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First female NASA astronaut to walk in space becomes first woman to reach deepest spot on Earth

/ 07:44 PM June 09, 2020
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It may have not been enough for Dr. Kathy Sullivan to only reach for the stars, as she also wanted to dive into the Earth’s depths, the deepest ones, as well — and so she did.

A former astronaut for the National Aeronautics and Space Administration (NASA), Sullivan is the record-holder for NASA’s first woman to ever walk in space. Now, she has also claimed the record for being the first woman to reach the deepest known point in the planet.

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Sullivan, a 68-year-old veteran of three space shuttle flights, made history last Sunday, June 7, after she reached Challenger Deep, the bottom of Mariana Trench, which is about 36,200 feet down from the surface of the Pacific Ocean.

“Just back up from Challenger Deep! My co-pilot was Dr. Kathy Sullivan – now the first woman to the bottom of the ocean and a former astronaut as well as NOAA Administrator! Big congratulations to her!” Sullivan’s co-passenger and ocean explorer Victor Vescovo said on Twitter on the same day.

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Sullivan and Vescovo descended for Challenger Deep aboard the submarine Limiting Factor, a specially-designed submersible for deep-sea research owned by Vescovo, a retired American naval officer and founder of Caladan Oceanic.

With this feat, Sullivan now also holds the record for being the first person to have been both in space and the depths of Challenger Deep.

“As a hybrid oceanographer and astronaut, this was an extraordinary day–a once-in-a-lifetime day–seeing the moonscape of the Challenger Deep and then making the call between the ISS and DSSV Pressure Drop, Sullivan said in an interview with magazine Robb Report on June 8.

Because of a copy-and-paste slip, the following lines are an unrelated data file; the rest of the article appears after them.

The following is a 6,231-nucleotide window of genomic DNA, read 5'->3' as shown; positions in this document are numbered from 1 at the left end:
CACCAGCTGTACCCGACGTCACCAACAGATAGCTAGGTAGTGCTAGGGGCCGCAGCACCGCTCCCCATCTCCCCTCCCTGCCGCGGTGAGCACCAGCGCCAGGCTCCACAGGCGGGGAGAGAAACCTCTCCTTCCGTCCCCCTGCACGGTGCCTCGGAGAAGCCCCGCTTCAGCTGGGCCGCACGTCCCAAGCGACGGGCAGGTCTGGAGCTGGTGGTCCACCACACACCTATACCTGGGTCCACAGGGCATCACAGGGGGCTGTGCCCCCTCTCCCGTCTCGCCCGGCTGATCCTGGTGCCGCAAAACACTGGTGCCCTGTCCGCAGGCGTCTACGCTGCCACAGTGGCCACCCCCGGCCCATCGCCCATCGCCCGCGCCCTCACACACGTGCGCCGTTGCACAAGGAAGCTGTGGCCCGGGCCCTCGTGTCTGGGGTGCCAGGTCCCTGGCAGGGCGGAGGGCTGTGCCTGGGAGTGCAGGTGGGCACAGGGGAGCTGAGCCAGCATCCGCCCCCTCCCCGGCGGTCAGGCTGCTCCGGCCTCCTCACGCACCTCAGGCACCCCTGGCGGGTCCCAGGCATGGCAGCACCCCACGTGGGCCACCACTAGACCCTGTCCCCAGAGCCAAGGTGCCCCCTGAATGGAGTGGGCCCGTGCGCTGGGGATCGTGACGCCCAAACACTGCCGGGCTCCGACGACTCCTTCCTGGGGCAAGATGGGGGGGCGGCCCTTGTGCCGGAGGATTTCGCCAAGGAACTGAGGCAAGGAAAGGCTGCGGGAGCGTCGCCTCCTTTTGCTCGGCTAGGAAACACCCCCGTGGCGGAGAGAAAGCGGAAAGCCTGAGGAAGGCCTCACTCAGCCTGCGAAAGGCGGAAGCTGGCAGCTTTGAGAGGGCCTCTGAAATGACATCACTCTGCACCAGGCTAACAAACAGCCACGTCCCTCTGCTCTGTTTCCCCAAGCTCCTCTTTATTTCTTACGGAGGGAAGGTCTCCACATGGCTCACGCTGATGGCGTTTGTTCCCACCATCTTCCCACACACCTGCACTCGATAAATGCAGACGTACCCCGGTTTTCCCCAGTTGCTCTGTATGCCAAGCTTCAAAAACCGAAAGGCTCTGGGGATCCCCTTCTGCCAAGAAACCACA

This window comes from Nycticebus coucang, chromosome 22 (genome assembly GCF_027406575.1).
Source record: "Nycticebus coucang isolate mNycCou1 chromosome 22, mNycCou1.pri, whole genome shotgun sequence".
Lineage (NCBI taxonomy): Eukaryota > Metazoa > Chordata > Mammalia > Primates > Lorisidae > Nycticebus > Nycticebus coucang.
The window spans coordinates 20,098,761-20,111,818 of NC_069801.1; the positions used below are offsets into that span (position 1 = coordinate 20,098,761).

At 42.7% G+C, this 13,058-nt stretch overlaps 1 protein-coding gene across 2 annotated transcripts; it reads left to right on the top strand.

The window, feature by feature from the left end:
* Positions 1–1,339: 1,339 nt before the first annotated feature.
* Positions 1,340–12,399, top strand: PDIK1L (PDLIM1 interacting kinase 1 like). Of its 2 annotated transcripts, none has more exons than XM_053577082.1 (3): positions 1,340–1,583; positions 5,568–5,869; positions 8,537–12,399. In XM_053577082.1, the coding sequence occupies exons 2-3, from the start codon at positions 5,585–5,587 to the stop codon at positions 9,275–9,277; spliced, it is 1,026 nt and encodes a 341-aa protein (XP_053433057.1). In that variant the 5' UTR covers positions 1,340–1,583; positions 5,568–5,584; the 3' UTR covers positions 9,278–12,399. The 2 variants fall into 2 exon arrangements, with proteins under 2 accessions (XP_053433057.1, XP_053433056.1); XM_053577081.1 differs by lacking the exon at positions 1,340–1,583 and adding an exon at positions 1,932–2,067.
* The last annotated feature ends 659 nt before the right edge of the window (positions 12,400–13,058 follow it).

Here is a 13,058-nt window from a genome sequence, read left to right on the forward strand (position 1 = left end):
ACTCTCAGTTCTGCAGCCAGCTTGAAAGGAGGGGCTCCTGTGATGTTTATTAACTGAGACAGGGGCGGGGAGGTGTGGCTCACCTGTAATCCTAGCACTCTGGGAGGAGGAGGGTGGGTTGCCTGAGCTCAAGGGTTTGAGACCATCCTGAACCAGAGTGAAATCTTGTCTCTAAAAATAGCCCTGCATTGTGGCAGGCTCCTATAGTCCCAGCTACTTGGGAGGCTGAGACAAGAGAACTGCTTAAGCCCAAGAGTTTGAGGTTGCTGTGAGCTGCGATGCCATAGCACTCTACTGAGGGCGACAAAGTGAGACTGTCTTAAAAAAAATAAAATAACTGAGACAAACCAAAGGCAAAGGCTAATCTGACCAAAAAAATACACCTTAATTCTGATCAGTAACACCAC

Sullivan was referring to a phone call she made aboard the submersible’s mothership, DSSV Pressure Drop, to astronauts at the International Space Station (ISS), which is around 254 miles above, circling the Earth.

“We made some more history today… Then we got to share that experience with kindred spirits in the ISS. It was a pleasure to have Kathy along both as an oceanographer during the dive and then as an astronaut to talk to the ISS,” Vescovo was quoted as saying.

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Sullivan in the phone call compared notes with fellow astronauts about “recyclable” vessels for deep-sea and space explorations, according to the report.

Vescovo is currently leading the Ring of Fire Expedition, where he will bring along former astronauts like Sullivan to some of the deepest points of the ocean as “paying ‘civilians.'”

The expedition is also joined by specialists that are “at the forefront of scientific research into the ocean’s virtually unknown Hadal Zone,” according to Rob McCallum of EYOS Expeditions, which set up the said expedition.

McCallum noted that there will be dives to spots “never visited by humans,” including Nero Deep, Rota Deep, Tinian Deep, Saipan Deep and the Emden Deep.

As part of the Ring of Fire Expedition, they will also try to make the deepest wreck drive in history, off the World War II naval battlefield near Samar Island, Philippines, almost 20,000 feet beneath the surface, the report said. Ian Biong/JB

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TOPICS: Astronauts, Challenger Deep, deep diving, deep sea, ISS, Mariana Trench, NASA, oceanography, Pacific Ocean
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